Archive for September 15th, 2011

Making your Gmail and Google account more secure

September 15th, 2011 1 comment

Making your Gmail and Google account more secure – A 5 point checklist.

Have you ever gave a thought what will it be like, if our Gmail or Google accounts password is compromised?? For a person like me who keeps backup of all important document, research papers, links, photos (the ones you cannot keep on home computer too :-) ) and nearly everything on the Google cloud. Most of us have no idea where and in what form my data is stored there but still I trust Google more then my personal laptop. We use so many applications like Gmail, Google docs, Picasa, Orkut but hey all share your same Google accounts password, and if that gets compromised it’ll be like tsunami for us, and with the number of hackers (including the ethical ones :-) ) growing in this world, the probability of it becomes pretty high. People can hack using a
network level attack, or using a poor password recovery options or if you think you are too intelligent to use your vehicle name or girlfriend/boyfriend name as password, your hacker friend will not take much time to prove that you a ‘@#$#@$’.
Well coming to the point, “How to make your Gmail and Google accounts more secure”. There is no special trick or hack to do so. It’s just that Google has provided you many features and options to do so; you have to use them in right way. Here is the check list of options you should use, to insure that your google accounts is safe enough.

1.) Use a secure connection when signing in – Google uses https by default but to make sure that Google uses https always, use the
“Always use https” option in “Browser connection:” under “General” Tab in Settings of your Gmail.

This will make sure that your user credentials are passed in encrypted form which will prevent network level attacks.

2.) Change your password regularly – With ’123456′ as the most commonly used password in this world you should start using a combination of numbers,characters, and case-sensitive letters for your password and avoid dictionary words. (Even if your dear one’s name is not there in dictionary avoid using such passwords :) )

3.) Update your account recovery options – Make sure that your Recovery email address is correct and you are still using it. It’s
really important as I have seen a case where a person’s recovery email id was never used and expired, which was available for anyone to take. Make sure to add your mobile number as Google can send you a recovery code via SMS, which can very handy. Last recovery option is the ‘Secret Question’ which is only available if you have not signed in during past 24 hours. The answer to the security question should be hard for others to guess, so better choose a difficult secret question and make sure you yourself remember the password :-) .

4.) Turn on 2-step verification - This option adds up one more factor of authentication (Two factor authentication) to your Google accounts. Two factor authentication implies the use of two independent means of evidence to assert an entity, rather than two iterations of the same means. Usually “Something one knows”, “something one has”, and “something one is” are useful simple summaries of three independent factors. For 2-step verification Google uses a verification code which is time specific. If you Turn on this option for your Google accounts, each time you try to login, a Google verification code will be asked(You can remember it for a computer). The next question may be how to get this verification code?? The answer is that Google provides many ways to get this verification code. You can install a mobile application to access this code, or Google can send you a SMS containing the code, and the last option is that you can print some static codes and keep then someplace accessible, like your wallet. You can turn on 2-step verification using this link “”. Try to subscribe to all the ways from which you can get your verification code as not all are accessible everytime. For example there may be a case where in you have subscribed to SMS as a way of accessing verification code, in this case if you forget to take your mobile somewhere you will not be able to access your google account.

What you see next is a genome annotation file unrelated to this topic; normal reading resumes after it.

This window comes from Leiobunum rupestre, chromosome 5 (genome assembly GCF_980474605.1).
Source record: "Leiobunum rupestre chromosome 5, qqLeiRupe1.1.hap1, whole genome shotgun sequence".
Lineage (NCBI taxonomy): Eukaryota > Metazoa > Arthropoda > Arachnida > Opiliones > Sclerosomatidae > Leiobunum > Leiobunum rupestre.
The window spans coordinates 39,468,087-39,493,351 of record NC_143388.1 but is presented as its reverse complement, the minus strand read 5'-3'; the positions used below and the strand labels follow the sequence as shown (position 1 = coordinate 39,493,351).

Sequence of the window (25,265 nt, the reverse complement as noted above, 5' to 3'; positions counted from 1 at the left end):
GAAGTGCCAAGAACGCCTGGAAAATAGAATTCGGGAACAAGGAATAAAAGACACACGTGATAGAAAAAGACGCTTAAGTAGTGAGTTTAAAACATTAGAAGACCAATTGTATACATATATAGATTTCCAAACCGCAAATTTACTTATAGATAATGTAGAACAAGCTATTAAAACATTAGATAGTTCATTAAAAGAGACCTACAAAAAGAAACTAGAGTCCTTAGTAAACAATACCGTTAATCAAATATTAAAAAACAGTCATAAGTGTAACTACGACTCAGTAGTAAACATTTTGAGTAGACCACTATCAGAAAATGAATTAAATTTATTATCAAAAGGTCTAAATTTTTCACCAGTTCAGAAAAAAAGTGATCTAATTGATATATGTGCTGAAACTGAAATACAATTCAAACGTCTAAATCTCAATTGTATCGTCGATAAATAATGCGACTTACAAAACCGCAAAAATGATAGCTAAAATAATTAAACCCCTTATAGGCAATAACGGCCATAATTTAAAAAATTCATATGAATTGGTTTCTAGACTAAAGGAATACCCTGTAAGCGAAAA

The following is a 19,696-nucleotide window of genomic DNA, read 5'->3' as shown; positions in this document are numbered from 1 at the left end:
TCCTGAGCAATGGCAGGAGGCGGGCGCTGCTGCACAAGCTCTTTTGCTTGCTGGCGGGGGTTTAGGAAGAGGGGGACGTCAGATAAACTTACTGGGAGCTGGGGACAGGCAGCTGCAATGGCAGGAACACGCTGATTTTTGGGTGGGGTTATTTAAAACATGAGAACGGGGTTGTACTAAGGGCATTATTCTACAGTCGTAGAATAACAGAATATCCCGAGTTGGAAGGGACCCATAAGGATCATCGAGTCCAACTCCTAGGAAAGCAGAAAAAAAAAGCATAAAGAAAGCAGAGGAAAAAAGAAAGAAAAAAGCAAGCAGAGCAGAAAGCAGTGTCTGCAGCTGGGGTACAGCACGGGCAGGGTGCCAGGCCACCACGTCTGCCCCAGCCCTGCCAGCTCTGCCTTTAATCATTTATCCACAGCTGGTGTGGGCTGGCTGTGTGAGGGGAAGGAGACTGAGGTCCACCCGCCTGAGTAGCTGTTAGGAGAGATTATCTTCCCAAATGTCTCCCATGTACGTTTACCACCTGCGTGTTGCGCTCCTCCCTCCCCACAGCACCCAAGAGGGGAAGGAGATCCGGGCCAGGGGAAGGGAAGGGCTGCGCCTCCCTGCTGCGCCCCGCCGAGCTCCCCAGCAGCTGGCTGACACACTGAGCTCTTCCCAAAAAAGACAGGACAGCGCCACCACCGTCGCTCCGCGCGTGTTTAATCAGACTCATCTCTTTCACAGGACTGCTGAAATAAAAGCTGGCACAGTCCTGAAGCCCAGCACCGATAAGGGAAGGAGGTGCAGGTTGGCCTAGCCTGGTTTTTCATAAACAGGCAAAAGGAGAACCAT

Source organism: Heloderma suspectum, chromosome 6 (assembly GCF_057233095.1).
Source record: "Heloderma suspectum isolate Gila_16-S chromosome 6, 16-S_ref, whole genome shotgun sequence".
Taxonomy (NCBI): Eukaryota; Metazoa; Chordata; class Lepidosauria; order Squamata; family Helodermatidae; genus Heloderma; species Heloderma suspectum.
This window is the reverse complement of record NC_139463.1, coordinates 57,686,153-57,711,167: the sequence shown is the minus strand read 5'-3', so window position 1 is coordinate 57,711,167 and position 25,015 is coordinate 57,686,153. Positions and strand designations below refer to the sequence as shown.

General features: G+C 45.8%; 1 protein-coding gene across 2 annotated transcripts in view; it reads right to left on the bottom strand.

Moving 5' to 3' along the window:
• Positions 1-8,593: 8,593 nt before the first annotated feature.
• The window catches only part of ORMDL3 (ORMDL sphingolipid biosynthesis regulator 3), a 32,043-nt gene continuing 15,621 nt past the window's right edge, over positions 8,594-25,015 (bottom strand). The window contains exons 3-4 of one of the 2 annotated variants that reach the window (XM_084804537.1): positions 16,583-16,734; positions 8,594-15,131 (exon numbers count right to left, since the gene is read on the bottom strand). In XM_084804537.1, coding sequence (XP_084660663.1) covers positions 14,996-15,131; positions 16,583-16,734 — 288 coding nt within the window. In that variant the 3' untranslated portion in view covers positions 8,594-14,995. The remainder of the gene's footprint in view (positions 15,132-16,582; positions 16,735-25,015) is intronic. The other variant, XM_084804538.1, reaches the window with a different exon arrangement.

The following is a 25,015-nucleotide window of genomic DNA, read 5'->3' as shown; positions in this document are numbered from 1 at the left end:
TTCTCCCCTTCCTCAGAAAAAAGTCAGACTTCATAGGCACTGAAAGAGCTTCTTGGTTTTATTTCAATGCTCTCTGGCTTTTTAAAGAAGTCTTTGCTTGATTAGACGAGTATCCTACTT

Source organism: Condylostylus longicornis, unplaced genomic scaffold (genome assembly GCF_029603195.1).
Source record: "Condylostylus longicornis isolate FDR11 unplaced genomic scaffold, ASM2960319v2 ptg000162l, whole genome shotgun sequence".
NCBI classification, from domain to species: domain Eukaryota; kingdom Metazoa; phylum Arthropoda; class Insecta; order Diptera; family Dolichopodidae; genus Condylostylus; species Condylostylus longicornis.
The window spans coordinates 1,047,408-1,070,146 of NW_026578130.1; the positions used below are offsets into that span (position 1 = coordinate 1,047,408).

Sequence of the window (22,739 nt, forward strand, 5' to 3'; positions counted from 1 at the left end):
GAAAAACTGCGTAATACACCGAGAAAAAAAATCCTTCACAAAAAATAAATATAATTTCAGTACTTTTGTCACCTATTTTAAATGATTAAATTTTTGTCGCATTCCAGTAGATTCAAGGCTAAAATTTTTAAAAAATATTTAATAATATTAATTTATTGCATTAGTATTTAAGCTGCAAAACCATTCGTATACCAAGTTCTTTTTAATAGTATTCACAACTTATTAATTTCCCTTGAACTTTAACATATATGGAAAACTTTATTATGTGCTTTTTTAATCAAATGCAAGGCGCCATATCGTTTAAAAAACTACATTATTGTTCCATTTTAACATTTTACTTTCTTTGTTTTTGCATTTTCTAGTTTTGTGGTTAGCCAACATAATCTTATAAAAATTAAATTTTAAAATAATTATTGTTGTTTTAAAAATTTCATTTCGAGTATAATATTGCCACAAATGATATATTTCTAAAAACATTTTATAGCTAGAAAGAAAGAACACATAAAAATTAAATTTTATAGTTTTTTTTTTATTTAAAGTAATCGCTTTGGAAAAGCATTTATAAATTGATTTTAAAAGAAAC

5.) Keep monitoring your account details – Check the lists of websites that are authorized to access your Google account data. Go to My Account > Authorizing applications and sites. You’ll see the list of all third-party sites you’ve granted access to. If you see a website to which you think you have not granted the access, immediately revoke the access for that site. Second thing you should monitor is the ‘Last Account Activity’. At the bottom right of your page you’ll see ‘Last account activity’ with a link for details. By clicking on that link you can monitor, how many sessions are presently open with Access type, location and time of access.

Don’t forget to visit Google security tips and Gmail security checklist from Google for further information.
Reference :
Google security tips :
Gmail Security Checklist :
Two-Factor Aunthentication from Wikipedia

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